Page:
Frogs May See Monsanto’s Roundup Herbicide As a Predator

Tadpoles share a meal. <a href="">Badly Drawn Dad</a>/Flickr

Syngenta’s atrazine isn’t the only widely used herbicide that appears to have bizarre effects on frogs. According to a study (PDF) from University of Pittsburgh ecologist Rick Relyea, Monsanto’s flagship weedkiller Roundup—by far the most-used herbicide on the planet—not only has lethal effects on tadpoles at doses found in ponds near farm fields, but it also literally changes their shape in ways that mimic tadpole’s reaction to predators.

Importantly, Relyea stresses that what’s likely causing the problem isn’t Roundup’s active ingredient, glyphosate, but rather the surfactant Monsanto uses to penetrate plant tissues so that glyphosate can effectively kill weeds.

For his paper, published in the peer-reviewed journal Ecological Applications, Relyea created conditions in outdoor tanks that mimicked natural wetlands and added tadpoles from three different frog species to the tanks. Some of the tanks contained caged predators (newts and dragonflies) and some didn’t. He then exposed the tanks to several different Roundup concentrations—all of them at levels found in ponds in and around farm fields—and waited several weeks.

He found that in the tanks without predators, Roundup decimated the tadpole populations at concentrations of 3 milligrams per liter—a result that jibes with a 2005 paper Relyea published. It’s what happened to the survivors that surprised him. He found that surviving tadpoles subjected to Roundup experienced shape changes that almost exactly mimicked their response to predators. Here’s how Relyea explained his result to Science Daily:

It was not surprising to see that the smell of predators in the water induced larger tadpole tails….That is a normal, adaptive response. What shocked us was that the Roundup induced the same changes. Moreover, the combination of predators and Roundup caused the tail changes to be twice as large.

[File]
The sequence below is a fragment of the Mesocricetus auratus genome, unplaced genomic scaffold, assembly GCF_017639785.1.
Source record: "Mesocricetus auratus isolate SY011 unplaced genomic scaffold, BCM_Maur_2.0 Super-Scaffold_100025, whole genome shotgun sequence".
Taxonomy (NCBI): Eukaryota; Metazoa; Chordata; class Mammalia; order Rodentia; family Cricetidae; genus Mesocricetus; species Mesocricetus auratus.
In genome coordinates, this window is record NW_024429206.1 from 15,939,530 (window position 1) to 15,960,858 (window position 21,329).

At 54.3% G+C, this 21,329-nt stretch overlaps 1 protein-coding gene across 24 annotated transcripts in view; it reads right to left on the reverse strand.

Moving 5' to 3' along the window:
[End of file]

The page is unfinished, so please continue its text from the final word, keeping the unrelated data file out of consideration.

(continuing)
The presence of predators alters hormones in the tadpoles, in turn triggering the shape changes, Relyea explains in the paper. It works like this:

In most cases, tadpoles respond to predators by building a relatively deep tail ?n, which helps evade deadly predator strikes, at the cost of building a relatively smaller body, which leads to slower growth likely due to reduced food consumption and reduced digestive ef?ciency.

The fact that Roundup causes a nearly identical response could mean that the ubiquitous herbicide is interfering with tadpoles’ hormones, Relyea adds.

Relyea’s latest experiment builds on one from 2005, in which he found that low levels of Roundup in field-simulated conditions devastated not only tadpole populations, but also those of frogs. (Monsanto responded to Relyea’s 2005 study; and Relyea rebutted Monsanto’s response.)

The severe decline of frog and other amphibian populations over the past three decades likely has several causes, including habitat loss and climate change. But Relyea’s work on Roundup, like that of UC Berkeley scientist Tyrone Hayes on atrazine, strongly implicates herbicides as a factor. And what’s bad for for frogs may be bad for us, too. Previous research has suggested that the surfactants used by Monsanto in Roundup damage human cells.  And we also know that Roundup is commonly found in air and water in farm states. “It is out there in significant levels. It is out there consistently,” the head of the agricultural chemicals team at the US Geological Survey Office told Reuters last year.

As Relyea told Science Daily, “amphibians not only serve as a barometer of the ecosystem’s health, but also as an indicator of potential dangers to other species in the food chain, including humans.”